Around 3:00 a.m. on March 9, 1919, grocer Charlie Cortimiglia, an Italian immigrant, was asleep in bed with his wife, Rosie, and their 2-year-old daughter, Mary, when they were attacked by an intruder, or intruders, with an axe. Mary was killed, and her parents both received severe head injuries. The Cortimiglias lived just across the Mississippi River from New Orleans in Gretna, Louisiana, and they were taken to Charity Hospital in New Orleans after the attack.
At the time of the attack, a serial killer known as the “Axeman” had been terrorizing New Orleans for nearly a decade. After several years without striking, the Axeman had become active again in 1918 and 1919. He targeted Italian immigrant grocers in New Orleans, using an axe to violently kill or maim the grocers, and sometimes their families, during the night. To gain entry to his victims’ homes, the Axeman typically chiseled out a panel of a back door, in order to reach the bolt or to climb through. He ransacked his victims’ bedrooms but did not appear to take anything.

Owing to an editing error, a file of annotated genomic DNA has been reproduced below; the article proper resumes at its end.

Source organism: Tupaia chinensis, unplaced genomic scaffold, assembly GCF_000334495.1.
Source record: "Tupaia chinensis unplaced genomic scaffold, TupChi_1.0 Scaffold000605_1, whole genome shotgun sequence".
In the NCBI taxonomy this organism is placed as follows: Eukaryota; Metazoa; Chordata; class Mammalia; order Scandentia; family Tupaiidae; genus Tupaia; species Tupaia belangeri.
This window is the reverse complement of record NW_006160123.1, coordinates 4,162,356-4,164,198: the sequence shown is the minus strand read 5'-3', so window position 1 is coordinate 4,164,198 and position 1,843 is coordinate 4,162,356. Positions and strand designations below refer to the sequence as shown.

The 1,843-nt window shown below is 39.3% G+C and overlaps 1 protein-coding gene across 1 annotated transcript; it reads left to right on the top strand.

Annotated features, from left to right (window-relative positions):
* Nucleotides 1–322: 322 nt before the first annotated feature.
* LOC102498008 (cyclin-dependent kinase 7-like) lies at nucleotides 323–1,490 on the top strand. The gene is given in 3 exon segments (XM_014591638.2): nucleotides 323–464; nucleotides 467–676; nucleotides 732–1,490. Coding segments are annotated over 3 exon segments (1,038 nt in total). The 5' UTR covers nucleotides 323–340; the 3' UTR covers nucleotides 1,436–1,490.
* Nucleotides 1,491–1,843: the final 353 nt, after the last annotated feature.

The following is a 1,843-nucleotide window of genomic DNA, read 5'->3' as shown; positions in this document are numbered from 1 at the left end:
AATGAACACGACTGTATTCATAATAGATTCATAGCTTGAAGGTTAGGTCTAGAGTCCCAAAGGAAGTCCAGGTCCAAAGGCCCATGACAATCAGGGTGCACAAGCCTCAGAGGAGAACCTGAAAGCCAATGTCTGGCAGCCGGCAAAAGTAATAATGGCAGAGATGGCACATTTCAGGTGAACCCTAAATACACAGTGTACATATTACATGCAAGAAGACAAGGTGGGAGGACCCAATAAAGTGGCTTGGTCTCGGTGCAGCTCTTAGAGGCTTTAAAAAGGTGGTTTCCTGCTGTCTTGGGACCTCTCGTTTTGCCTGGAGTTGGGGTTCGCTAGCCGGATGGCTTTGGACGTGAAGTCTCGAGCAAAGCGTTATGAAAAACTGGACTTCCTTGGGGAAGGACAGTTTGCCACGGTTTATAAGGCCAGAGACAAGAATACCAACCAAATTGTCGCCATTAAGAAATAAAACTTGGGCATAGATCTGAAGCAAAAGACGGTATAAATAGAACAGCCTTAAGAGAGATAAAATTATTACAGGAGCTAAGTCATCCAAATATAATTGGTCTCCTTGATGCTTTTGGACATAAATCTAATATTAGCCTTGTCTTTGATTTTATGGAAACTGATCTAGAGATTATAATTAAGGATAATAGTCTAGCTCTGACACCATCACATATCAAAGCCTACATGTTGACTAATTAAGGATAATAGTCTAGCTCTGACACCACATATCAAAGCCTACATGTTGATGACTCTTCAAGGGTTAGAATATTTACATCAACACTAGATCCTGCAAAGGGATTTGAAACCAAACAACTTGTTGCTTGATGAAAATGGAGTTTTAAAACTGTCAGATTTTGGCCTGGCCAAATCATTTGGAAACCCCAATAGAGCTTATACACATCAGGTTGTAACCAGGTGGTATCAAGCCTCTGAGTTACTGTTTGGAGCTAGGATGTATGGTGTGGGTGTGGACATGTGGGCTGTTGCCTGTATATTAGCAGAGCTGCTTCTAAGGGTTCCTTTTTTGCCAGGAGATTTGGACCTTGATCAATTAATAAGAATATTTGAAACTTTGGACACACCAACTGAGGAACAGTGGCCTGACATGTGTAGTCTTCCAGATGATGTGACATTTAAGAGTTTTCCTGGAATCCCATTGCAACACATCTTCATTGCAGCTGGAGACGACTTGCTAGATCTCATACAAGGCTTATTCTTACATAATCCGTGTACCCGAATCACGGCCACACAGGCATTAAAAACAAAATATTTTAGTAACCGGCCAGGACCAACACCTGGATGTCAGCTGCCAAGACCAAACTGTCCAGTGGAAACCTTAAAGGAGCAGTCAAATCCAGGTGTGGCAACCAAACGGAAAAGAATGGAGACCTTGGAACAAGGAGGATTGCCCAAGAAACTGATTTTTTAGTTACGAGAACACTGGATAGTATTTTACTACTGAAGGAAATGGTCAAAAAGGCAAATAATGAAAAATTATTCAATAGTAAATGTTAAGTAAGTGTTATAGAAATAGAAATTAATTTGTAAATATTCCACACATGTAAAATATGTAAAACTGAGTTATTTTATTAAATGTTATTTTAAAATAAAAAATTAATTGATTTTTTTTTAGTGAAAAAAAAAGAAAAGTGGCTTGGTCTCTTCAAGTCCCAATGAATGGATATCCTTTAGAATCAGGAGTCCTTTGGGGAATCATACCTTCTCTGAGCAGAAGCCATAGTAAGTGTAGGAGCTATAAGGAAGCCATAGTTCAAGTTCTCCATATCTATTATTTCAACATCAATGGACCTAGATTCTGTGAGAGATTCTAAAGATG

While the attack on the Cortimiglias did not occur in New Orleans like the previous Axeman crimes, New Orleans Superintendent of Police Frank Mooney quickly made public his belief that the Cortimiglias were victims of the Axeman. Other than its location, the crime fit the Axeman’s pattern. Gretna police felt differently. They were skeptical that a serial killer had come to their community and looked for other explanations. They soon focused their investigation on the Cortimiglias’ next door neighbors, 17-year-old Frank Jordano and his 68-year-old father,